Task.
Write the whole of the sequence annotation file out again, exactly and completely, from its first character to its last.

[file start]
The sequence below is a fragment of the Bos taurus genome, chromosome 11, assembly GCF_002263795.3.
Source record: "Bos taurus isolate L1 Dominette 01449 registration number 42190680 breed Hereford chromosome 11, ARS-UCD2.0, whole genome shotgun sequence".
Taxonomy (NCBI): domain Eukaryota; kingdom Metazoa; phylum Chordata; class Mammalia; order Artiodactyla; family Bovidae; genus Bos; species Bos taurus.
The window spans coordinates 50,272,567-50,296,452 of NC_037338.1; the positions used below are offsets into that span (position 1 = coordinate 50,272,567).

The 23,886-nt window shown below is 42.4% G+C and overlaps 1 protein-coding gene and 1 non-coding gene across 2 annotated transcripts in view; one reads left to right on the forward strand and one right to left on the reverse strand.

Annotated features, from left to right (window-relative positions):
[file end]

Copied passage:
The sequence below is a fragment of the Bos taurus genome, chromosome 11, assembly GCF_002263795.3.
Source record: "Bos taurus isolate L1 Dominette 01449 registration number 42190680 breed Hereford chromosome 11, ARS-UCD2.0, whole genome shotgun sequence".
Taxonomy (NCBI): domain Eukaryota; kingdom Metazoa; phylum Chordata; class Mammalia; order Artiodactyla; family Bovidae; genus Bos; species Bos taurus.
The window spans coordinates 50,272,567-50,296,452 of NC_037338.1; the positions used below are offsets into that span (position 1 = coordinate 50,272,567).

The 23,886-nt window shown below is 42.4% G+C and overlaps 1 protein-coding gene and 1 non-coding gene across 2 annotated transcripts in view; one reads left to right on the forward strand and one right to left on the reverse strand.

Annotated features, from left to right (window-relative positions):